pounding. They fight across the dorm, oblivious to the surveillance cameras recording every blow. Men jump out of the way as the fighters grapple on a succession of bunks.
The tall one finally pins his partner down on the bunk adjacent to mine, then begins slashing the other’s left cheek with a razor blade. Blood sprays everywhere. The slasher is in complete control and, if he’d chosen to, he could have cut the other’s throat. He settles for inflicting several wicked vertical cuts on the younger man’s face that would forever mark him. In prison, a facial slash indicates a snitch. He would have to deal with that in its own time.
The guards eventually come, summoned by the young rookie dorm officer who’s safely monitoring the situation from the locked officer’s station. The slashing victim goes to medical for stitches. The other one is sent straight to lockup.
We’re all eventually cleared from the quarantine, recovered from the virus, and returned to our dorms.
Today, it appears that the virus is under control, although that’s not the case in several other prisons in Florida. Over 300 women at the Homestead prison test positive. Over 1,000 men at Columbia C. I., near Lake City, Florida, test positive. The local TV news announces that 230 prisoners were killed by the coronavirus in Florida.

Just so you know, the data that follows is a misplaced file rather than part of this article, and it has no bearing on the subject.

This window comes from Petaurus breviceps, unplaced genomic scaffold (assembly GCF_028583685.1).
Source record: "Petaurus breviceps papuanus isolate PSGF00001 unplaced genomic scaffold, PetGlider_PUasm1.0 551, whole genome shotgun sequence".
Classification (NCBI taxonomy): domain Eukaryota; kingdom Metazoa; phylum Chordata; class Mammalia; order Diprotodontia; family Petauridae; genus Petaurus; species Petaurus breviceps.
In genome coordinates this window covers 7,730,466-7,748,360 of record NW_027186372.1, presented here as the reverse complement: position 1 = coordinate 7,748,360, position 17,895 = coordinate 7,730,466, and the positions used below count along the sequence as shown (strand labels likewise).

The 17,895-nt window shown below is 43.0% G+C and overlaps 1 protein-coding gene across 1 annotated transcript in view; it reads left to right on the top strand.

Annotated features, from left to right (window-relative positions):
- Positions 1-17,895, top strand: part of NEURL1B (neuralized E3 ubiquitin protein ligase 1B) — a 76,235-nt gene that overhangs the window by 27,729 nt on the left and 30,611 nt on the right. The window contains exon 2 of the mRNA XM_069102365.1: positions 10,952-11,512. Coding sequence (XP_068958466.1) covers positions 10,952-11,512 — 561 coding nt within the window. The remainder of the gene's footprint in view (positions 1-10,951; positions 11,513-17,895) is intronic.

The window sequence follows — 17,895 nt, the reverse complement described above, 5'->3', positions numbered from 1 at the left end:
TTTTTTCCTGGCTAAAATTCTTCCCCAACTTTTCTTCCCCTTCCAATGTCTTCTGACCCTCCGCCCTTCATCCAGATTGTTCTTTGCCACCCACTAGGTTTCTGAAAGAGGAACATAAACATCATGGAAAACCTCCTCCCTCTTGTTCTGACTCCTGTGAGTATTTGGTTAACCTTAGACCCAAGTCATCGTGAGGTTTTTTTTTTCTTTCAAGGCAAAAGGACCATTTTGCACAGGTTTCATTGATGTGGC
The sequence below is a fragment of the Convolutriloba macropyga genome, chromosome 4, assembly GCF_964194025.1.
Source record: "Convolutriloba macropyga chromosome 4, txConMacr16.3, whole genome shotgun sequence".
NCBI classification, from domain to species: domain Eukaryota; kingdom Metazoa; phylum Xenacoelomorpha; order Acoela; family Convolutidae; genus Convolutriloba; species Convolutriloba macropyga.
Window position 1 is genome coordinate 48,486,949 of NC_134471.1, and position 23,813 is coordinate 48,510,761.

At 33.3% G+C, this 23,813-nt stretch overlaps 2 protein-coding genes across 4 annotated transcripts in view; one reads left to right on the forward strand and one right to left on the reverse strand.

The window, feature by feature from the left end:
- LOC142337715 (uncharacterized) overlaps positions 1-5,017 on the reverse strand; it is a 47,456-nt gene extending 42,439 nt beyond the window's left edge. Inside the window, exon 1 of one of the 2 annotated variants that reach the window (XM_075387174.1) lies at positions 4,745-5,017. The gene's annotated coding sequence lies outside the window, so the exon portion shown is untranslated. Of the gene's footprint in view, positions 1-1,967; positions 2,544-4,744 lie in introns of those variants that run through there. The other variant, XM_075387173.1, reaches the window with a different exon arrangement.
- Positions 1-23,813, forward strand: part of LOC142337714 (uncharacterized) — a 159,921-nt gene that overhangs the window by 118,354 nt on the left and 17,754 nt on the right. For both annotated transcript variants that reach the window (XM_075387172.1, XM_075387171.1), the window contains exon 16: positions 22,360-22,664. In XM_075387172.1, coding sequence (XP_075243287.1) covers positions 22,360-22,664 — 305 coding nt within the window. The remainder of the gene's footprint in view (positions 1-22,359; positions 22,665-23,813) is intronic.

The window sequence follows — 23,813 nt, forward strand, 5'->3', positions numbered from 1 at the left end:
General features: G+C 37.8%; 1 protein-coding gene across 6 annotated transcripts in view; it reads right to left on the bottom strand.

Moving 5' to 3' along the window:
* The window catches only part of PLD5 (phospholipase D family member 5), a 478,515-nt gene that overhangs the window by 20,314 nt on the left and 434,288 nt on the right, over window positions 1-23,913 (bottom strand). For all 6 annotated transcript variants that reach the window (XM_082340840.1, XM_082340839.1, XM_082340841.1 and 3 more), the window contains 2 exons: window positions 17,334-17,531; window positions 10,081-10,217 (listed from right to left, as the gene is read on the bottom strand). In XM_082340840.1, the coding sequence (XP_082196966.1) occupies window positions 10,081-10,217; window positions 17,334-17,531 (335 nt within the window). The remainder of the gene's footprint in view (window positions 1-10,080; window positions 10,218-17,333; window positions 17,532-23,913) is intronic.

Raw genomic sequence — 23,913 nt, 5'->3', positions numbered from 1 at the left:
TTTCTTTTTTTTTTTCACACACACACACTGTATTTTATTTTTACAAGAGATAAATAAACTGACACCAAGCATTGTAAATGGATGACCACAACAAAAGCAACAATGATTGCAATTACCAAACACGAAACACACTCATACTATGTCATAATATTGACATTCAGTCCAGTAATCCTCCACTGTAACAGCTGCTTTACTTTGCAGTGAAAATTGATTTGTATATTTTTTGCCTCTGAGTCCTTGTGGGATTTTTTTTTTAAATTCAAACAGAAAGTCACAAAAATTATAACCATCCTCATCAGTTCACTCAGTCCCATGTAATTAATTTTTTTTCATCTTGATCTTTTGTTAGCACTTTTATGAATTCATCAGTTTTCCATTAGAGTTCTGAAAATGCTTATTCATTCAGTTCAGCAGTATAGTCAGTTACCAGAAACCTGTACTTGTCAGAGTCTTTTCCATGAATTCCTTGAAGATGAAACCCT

Most of us in this prison believe the coronavirus is here to stay, and we are going to have to learn to live, and die, with it. As for me, I’ll wear my mask and pray that I will be able to hold my wife again.
I Haven’t Survived Prison For 20 Years Only To Die of Corona! Share on facebook Share on twitter Share on linkedin Share on whatsapp Share
HERE’S WHAT HAPPENS WHEN YOU QUARANTINE LOTS OF TESTOSTERONE IN ONE ROOM Share on facebook Share on twitter Share on linkedin Share on whatsapp Share